As violent protests against the release of film 'Padmaavat' broke out in several parts of the country, the Multiplex Association of India said on Wednesday its members would not screen Sanjay Leela Bhansali's period drama in Rajasthan, Gujarat, Madhya Pradesh and Goa.
The decision of the association, which represents about 75 per cent of the multiplex owners in the country, came as Rajput outfits and other fringe groups vandalised malls, burned vehicles, and issued open threats to theatre owners and the public in their bid to block the film's release, claiming it distorts history.
The film is slated for nationwide release on Thursday.
"We have decided not to play the film in four states - Rajasthan, Gujarat, MP and Goa - as the local managements have told us that the law and order situation is not conducive," Deepak Asher, president of the association, told The Times of India.
"For us safety of patrons is important. Depending on the scenario, we will see if the atmosphere is safe, then we will play it (in these four states). Things could change (but) at the moment we are looking at safety of people," he added.
The Supreme Court on Tuesday rejected petitions by the governments of Madhya Pradesh and Rajasthan, which sought a review of the court's earlier order that rejected attempts to ban the film. The apex court had also directed state governments to ensure law and order is maintained.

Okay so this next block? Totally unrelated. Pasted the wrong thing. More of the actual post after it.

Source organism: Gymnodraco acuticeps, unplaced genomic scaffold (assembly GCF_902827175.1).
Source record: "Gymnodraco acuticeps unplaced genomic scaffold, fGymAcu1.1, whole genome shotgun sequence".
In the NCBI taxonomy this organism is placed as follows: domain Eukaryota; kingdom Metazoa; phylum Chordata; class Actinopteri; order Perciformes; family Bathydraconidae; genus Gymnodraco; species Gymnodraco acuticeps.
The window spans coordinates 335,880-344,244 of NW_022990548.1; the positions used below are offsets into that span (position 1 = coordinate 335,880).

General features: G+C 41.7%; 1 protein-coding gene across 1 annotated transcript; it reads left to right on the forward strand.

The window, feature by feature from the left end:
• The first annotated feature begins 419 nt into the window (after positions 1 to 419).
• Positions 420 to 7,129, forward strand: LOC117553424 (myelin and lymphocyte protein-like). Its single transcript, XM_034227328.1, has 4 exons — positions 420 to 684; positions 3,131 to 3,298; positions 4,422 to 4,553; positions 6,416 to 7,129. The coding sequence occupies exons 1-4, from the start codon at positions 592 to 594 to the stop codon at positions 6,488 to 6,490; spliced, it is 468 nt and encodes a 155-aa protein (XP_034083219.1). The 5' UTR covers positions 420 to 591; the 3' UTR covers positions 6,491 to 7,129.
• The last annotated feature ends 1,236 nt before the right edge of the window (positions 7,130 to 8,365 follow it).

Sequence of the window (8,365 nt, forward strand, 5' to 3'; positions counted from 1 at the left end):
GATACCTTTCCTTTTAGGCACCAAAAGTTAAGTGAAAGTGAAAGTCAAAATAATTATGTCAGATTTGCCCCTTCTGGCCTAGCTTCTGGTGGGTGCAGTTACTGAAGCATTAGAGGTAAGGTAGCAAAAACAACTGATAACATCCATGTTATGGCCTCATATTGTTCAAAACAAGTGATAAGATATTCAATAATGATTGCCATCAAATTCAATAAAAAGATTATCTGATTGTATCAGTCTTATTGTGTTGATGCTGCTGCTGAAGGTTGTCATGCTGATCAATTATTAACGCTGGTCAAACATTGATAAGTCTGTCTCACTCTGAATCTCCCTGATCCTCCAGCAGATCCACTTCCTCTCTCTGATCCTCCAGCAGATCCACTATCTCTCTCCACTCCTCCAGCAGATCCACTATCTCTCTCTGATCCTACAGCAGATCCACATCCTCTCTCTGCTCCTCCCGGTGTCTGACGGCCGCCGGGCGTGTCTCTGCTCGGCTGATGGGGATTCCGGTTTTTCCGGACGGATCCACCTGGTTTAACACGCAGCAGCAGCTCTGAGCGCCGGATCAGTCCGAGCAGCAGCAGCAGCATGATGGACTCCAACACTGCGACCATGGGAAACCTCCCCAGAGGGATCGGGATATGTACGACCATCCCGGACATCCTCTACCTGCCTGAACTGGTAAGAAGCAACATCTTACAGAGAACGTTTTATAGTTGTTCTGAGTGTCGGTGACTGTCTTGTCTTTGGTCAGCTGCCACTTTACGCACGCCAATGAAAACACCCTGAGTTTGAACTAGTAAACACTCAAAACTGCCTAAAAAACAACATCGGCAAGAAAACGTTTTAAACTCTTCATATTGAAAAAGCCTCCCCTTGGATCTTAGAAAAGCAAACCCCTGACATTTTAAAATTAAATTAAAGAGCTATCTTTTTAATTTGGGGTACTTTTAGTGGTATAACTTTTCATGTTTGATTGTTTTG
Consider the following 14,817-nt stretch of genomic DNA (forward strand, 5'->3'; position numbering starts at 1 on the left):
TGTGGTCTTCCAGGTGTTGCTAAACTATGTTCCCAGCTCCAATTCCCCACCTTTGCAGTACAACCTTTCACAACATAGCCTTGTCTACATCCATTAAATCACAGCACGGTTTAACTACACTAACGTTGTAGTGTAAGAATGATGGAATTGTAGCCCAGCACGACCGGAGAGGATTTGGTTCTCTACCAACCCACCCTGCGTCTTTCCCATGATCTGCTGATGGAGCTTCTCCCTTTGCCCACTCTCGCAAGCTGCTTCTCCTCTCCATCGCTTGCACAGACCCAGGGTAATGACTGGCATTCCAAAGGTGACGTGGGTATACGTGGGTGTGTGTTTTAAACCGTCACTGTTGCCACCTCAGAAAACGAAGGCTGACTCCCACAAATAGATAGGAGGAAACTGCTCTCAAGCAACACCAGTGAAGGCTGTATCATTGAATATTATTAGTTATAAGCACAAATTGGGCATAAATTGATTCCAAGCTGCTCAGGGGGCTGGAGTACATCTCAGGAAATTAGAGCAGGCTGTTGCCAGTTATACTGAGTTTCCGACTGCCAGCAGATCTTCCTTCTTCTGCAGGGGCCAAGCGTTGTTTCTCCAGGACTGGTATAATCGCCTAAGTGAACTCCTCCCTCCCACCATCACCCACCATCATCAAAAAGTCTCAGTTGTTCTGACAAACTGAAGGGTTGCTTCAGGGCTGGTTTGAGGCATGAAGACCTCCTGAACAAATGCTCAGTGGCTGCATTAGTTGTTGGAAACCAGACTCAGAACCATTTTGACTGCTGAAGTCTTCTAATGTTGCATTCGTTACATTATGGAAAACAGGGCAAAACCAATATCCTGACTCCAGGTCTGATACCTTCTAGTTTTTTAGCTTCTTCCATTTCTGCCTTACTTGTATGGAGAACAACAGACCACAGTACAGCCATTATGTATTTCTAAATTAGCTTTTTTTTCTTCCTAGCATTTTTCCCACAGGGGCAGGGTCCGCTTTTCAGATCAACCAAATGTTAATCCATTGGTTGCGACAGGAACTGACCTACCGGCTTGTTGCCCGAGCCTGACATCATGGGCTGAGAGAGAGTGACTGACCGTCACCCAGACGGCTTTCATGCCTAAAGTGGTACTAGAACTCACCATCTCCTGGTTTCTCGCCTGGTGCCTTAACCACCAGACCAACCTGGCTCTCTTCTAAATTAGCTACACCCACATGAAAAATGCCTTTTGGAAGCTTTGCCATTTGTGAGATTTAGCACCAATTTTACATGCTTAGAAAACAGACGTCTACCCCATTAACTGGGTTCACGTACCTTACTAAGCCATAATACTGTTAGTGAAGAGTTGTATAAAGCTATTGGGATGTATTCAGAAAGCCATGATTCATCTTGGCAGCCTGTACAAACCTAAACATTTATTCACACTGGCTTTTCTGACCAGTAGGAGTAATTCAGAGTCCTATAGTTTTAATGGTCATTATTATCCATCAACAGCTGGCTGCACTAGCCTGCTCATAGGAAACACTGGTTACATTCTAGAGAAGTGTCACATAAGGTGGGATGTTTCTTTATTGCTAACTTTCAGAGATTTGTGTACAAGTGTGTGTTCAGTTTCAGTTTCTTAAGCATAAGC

Security has been beefed up in several states, including Maharashtra, Rajasthan, Gujarat, Uttar Pradesh and Haryana.
In Maharashtra, the police have issued advisories to increase security arrangements across the state, and identified certain districts, such as Aurangabad, Nashik and Kolhapur as ''sensitive pockets''.
A top official in Mumbai said police will provide adequate security to theatres wherever it is required.
In Gujarat, a day after protests turned violent, the police filed six First Information Reports against 100 people on Wednesday.
Even in the states where the film would be released, private security guards would be deployed outside cinema halls besides police, Asher said.
The association's members together account for for 1,800- 2,000 screens across the country.
Padmaavat is based on the saga of a 13th century battle between Maharaja Ratan Singh of Mewar and Sultan Alauddin Khilji.
Nitin Datar, executive committee member, Cinema Owners and Exhibitors Association of India, said the organisation has asked its member exhibitors to contact the nearest police stations and seek protection.
"Police officials called us to find out where the film is releasing. They have assured police protection. Ultimately, it is the individual choice of the exhibitor (to screen or not), taking into consideration the risk, the damage that can be caused to the property. But more than that, exhibitors are worried about the security of patrons," Datar said.
The association, with members in Gujarat, Goa, Maharashtra and parts of Karnataka, has over 500 theatres affiliated to it.
Bhansali and the film's lead actor Deepika Padukone have received death threats over the film.
Theatre owners in Gujarat today said the film will not be screened in any of the multiplexes or single-screen theatres in the state till the row is resolved. The Gujarat Multiplex Owners Association said the decision was taken for the safety of viewers as well as to avoid damage to theatres.